stand-alone tool for professional audio production.
To distinguish the two applications:
- Adobe Soundbooth is part of the Adobe Creative Suite 3 family. It
provides a subset of Audition's features, designed for the needs of video
editors and creative professionals who are not audio professionals.
Soundbooth is not a multi-track mixing tool -- It is focused on single-clip
editing, with task-based tools for audio cleaning. It also includes
the AutoComposer for automatically generating scores in selected styles
to match existing clips. Soundbooth is available both for Windows and
- Adobe Audition is a stand-alone full audio toolset for
professional audio production. It's designed to take audio professionals
through the full workflow of recording, mixing, editing, and mastering
audio. It includes waveform editing of single clips, multi-track
mixing, looping, MIDI, with extensive effects and tools
for audio restoration and enhancement. Audition is available only for Windows.
Soundbooth: Wave editing & effects
For creating music, Audition does not have the AutoComposer automatic score
generation feature in Soundbooth (like SmartSound Sonicfire, www.smartsound.com).
Instead it has extensive capabilities for creating loop-based music, and for
mixing recorded audio with loops and now MIDI music.
For more on Adobe Creative Suite 3
- See Adobe Creative Suite 3: Summary for
an overview of the CS3 applications, suites, and pricing
- See Adobe CS3 Production Suite: Summary
for more on the CS3 video and audio tools
For previous versions of Adobe Audition
- See Adobe Production Studio: First Look
for Audition 2.0
- See Audio Tools for Video Editors on Audition
For Soundbooth CS3
- See Adobe Soundbooth: Audio for Video
Audition 3 on Amazon.com
[ Top ]
Adobe Audition 3 is not a huge
re-write or re-design of the product. Instead, it picks up a couple of the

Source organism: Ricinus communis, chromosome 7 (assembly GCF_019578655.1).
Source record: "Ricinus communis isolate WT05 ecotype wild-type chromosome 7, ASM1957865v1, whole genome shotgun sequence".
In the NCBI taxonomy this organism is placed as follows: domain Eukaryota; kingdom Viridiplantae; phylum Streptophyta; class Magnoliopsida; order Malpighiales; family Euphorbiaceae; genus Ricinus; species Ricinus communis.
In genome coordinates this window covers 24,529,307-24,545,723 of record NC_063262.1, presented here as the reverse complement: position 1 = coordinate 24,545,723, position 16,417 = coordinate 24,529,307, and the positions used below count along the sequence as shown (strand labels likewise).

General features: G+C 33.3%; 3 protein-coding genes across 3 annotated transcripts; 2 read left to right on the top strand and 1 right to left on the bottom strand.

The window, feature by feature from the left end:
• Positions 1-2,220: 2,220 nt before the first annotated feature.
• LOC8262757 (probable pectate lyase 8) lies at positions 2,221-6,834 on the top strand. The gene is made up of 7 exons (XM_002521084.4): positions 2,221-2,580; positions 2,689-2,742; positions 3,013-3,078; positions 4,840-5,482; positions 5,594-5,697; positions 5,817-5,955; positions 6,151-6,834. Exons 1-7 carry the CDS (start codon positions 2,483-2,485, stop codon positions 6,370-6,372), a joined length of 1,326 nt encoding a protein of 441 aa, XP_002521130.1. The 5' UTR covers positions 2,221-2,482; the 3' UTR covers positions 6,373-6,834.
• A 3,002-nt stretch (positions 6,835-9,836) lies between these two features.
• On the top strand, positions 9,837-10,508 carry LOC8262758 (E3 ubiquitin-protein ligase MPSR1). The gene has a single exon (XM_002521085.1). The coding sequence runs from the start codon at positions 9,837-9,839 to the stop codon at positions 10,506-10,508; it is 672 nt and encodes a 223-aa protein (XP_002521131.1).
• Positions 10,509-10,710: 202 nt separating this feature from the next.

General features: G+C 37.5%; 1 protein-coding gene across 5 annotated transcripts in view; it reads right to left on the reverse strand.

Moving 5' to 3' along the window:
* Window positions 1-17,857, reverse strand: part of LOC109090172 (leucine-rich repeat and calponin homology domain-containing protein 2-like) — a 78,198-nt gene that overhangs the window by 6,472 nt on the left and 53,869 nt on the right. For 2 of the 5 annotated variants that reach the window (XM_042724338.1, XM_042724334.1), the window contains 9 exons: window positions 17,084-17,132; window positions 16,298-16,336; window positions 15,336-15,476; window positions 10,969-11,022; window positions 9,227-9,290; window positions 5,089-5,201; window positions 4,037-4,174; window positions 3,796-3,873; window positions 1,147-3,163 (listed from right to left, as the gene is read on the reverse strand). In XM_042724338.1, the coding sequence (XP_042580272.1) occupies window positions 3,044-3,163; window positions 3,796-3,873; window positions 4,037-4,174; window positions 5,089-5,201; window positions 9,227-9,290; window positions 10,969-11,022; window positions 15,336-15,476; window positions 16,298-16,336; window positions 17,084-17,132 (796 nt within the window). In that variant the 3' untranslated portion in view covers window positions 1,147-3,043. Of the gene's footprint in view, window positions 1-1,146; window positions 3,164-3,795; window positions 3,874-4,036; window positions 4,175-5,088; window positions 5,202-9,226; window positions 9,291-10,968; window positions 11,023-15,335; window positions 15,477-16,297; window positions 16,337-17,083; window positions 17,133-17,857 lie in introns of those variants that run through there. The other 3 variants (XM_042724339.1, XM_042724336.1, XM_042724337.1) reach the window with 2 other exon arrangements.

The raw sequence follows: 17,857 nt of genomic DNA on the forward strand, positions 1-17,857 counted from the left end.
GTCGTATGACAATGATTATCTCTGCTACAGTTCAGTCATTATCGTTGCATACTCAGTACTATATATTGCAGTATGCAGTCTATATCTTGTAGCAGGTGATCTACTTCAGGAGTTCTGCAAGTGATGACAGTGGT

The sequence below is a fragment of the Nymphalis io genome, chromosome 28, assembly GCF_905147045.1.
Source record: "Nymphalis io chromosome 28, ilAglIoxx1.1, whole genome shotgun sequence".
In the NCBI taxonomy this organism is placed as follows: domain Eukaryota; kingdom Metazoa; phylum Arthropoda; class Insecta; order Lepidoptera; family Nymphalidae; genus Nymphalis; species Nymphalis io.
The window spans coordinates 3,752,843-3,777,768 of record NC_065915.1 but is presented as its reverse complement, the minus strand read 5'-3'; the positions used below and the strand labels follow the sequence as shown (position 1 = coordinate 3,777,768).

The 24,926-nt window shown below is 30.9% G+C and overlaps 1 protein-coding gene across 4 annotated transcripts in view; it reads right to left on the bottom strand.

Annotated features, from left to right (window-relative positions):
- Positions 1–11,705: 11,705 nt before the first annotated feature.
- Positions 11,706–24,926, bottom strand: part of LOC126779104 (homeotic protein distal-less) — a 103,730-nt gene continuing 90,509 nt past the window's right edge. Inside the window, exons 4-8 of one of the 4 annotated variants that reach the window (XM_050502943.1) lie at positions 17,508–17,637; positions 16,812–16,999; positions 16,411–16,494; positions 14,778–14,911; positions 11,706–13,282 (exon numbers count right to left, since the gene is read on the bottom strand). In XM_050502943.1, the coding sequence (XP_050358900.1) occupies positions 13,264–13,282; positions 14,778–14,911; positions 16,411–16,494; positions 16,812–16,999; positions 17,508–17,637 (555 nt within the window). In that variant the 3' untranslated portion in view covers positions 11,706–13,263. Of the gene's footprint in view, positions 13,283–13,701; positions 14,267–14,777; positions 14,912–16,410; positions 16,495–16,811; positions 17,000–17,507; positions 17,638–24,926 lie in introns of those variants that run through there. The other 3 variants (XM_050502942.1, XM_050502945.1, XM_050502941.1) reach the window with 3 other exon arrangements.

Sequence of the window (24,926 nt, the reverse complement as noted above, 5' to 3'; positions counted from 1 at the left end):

enhancements in Soundbooth, and provides a broad range of significant
enhancements across the application, both to individual features, and in
enhanced performance and more efficient workflow.
Audition: Multitrack mixing
In particular, Audition 3 provides faster editing with direct on-clip
drag-and-drop editing as in Soundbooth. The amazing Frequency space / Spectral
editing view also now supports the Photoshop-like spectral editing Effects Paintbrush and Spot
It adds new effects including Convolution Reverb, Analog Delay, Mastering
tool, and Tube-modeled Compressor, along with iZotope time stretching. Plus
there's improved noise reduction and phase correction tools.
In addition, Audition now includes MIDI recording and mixing, with a piano
roll editor for MIDI tracks, using industry-standard VSTi virtual instruments.
Audition 3 is available for Windows XP and Vista for $349, or for a $99
upgrade from all past versions of Adobe Audition and Adobe Production Studio.
Audition starts up by default in the Multitask View, the multi-track
mixing mode where you can arrange many layers of tracks with recorded clips,
loops, and now MIDI music. But Audition is also a full-fledged editor for
individual tracks -- you can record new clips (and even multiple inputs, with
live monitoring), import clip files, or double-click on a track to switch to the
Edit View to work on individual waveforms.
In the Waveform edit mode you can play though the clip, zoom in (even
to see and edit the individual samples), and quickly cut and paste sections.
Audition 3 also adds several convenience features for faster editing. The
direct waveform editing tools appear as floating on-clip controls, so you can
adjust the volume for the selected portion of a waveform and add fades with
on-clip click-and-drag handles. Similarly, the clever Top/Tail view zooms into
the beginning and the end of a loop or clip to help you quickly add precise
fades, while keeping the whole file in view in the scrolling center region.
Beyond straightforward editing, Audition includes more than 50 audio
including analysis and restoration tools to correct and enhance difficult clips.
It also supports third-party VST and DirectX plug-ins. You can apply the effects
individually, using presets and previews to check the results, or use the
Mastering Rack to apply and preview multiple effects simultaneously.
For example, you can restore recordings from old vinyl records, remove hisses
and hums, and fix clipped audio and phase problems. Other cool features include
pitch correction to correct off-pitch performances, and vocal/instrumental
extraction to create a cappella or karaoke-ready tracks.
Audition 3 has new audio healing and selection tools to edit or remove
specific sounds or certain frequencies, Adaptive Noise Reduction to find and
remove unwanted noise that changes over time, and Automatic Phase Correction to